Ainge needs a big finish

For two consecutive quarters Saturday, Tennessee quarterback Erik Ainge was having a forgettable game.

His throws were off target. His decision making was suspect. His mechanics were out of whack. He wasn't on the same page with his receivers.

As a result, Tennessee trailed Vanderbilt 24-9 entering the fourth quarter.

The Vols had never rallied to win at home when trailing by 15 points.

Entering the fourth quarter, Ainge had completed 17 of 28 passes for a mere 138 yards. After the first two drives of the game, he was rendered ineffective, making a huge mistake with a bullet lateral to tight end Chris Brown at the end of the half to give Vanderbilt a gift field goal.

But this was gut-check time, and offensive coordinator David Cutcliffe knew it.

So he got on the press-box phone and relayed a stern message to his senior.

``I said, `We're going to win this football game,'' Cutcliffe said. ``You just take a deep breath and play like you're capable of playing.'''

Ainge did. He hit 8 of 9 passes during a touchdown drive that cut Vanderbilt's lead to 24-22. He connected of 12 of 15 passes for 107 yards and two touchdowns in the final 15 minutes.

``When a guy who hasn't been perfect steps up and does what he has to do, that's a great step and a tribute to him and his character,'' Cutcliffe said. ``I was really proud of the way he handled it down the stretch.''

What Ainge managed to do – respond after a poor performance – is the next step in his maturation, Cutcliffe said.

``If he's going to have aspirations of playing in the NFL and you're going to play championship-type football,'' Cutcliffe said, ``whether you've thrown four interceptions in three quarters, you've got to be good when the situation is at its worst.''

Cutcliffe said he felt Ainge was at his best in the clutch.

Cutcliffe said he had a similar conversation with Ainge late in the South Carolina game, when Ainge bounced back late in the game after having a miserable second half.

``I can bounce back,'' Ainge said. ``I wasn't worried. … When it's close and the game is on the line, we get it done. … We didn't have to do anything crazy. We just had to make plays we were supposed to make.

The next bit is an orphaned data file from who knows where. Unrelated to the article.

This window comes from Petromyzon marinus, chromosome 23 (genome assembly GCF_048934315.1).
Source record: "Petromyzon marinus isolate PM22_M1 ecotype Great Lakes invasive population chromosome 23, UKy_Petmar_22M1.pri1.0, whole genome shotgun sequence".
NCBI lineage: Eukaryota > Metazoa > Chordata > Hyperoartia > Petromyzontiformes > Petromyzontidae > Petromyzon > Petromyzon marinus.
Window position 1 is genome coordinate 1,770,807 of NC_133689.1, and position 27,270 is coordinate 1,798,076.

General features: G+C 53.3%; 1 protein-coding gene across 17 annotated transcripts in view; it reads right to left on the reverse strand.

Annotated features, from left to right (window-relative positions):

``We knew we were going to win the football game. It wasn't like, `I hope we would.'''

Maybe so, but Tennessee should have never been behind 15 points entering the fourth quarter against Vanderbilt. Granted, Vandy isn't bad. It beat South Carolina 17-6 and should have defeated Georgia. But it also lost 35-7 to Auburn and 49-22 to Florida.

Earlier this season, I thought Ainge was a sure-fire first-down NFL draft pick because of his big arm and production. I thought he could be an NFL starter.

Now, I'm not so sure. He has lost some accuracy. His decision making at times makes me scratch my head. He hasn't handled pressure well. It's almost as if he's passing too quickly to avoid a sack – he's been sacked just twice this year – as opposed to buying more time in the pocket to let the play develop.

Avoiding sacks is important, but so is holding the ball to the last split second to let a receiver break open.

Tennessee coach Phillip Fulmer says Ainge has been ``incredible'' this year and last. I'm not so sure about that, either.

Ainge doesn't have the same receiving cast as a year ago, and he's probably grown in his ability to manage a game. But he's not throwing at an NFL accuracy level and he's not making plays when under duress.

Despite his fourth-quarter heroics against Vanderbilt, that doesn't bode well for his NFL future.


In John Chavis' 13 years as Tennessee's defensive coordinator, this is the least productive unit he's put on the field.

The Vols are a field-goal away from giving up more points than any UT team and the total yards allowed is by far the worst under Chavis.

But that didn't keep him from praising a trio of linebackers – Jerod Mayo, Ryan Karl and Rico McCoy – who have played better as the season has progressed.

``I've had some good groups, but I wouldn't trade this group for any I've had,'' Chavis said. ``When you say that, you know you've had Al Wilson, Raynoch Thompson and Eric Westmoreland who played together. This group is as fine as any I've been around.''

That's a strong statement, considering Wilson was a multiple All-Pro pick with the Denver Broncos and Thompson and Westmoreland were NFL starters.

Frankly, I don't think any of UT's starting linebackers this season would beat out the trio from 1998. Karl isn't an NFL player and I have my doubts about McCoy. Mayo can play in the NFL, but probably not at middle linebacker.

Mayo was outstanding against Vanderbilt, recording a career-high 15 tackles.

``It would be hard for me to believe anybody has played better than Jerod Mayo this year,'' Chavis said. ``Mayo's having an All-American kind of year.''

Mayo leads the team with 93 tackles. He is second with six tackles for loss and he has an interception return for a touchdown.

Thanks in large part to Mayo, Vanderbilt had just 16 yards on 16 plays in the fourth quarter.


Give Tennessee credit for beating Vanderbilt, but the Vols weren't much better against the Commodores on Saturday as they were in losing to Vandy in 2005.

The Vols ran the ball better in 2005 – Arian Foster had 223 yards – and scored about the same amount of points (24).

But two years ago, the Vols didn't get a crucial roughing-the-punter penalty, a field goal that bounced off the upright and a star receiver suffering a first-half injury.

The difference in Saturday's game and the 2005 game was UT got the breaks.

If Tennessee doesn't play much better at Kentucky this Saturday, the Wildcats will end the same losing streak to the Vols that Vandy did two years ago – 22.

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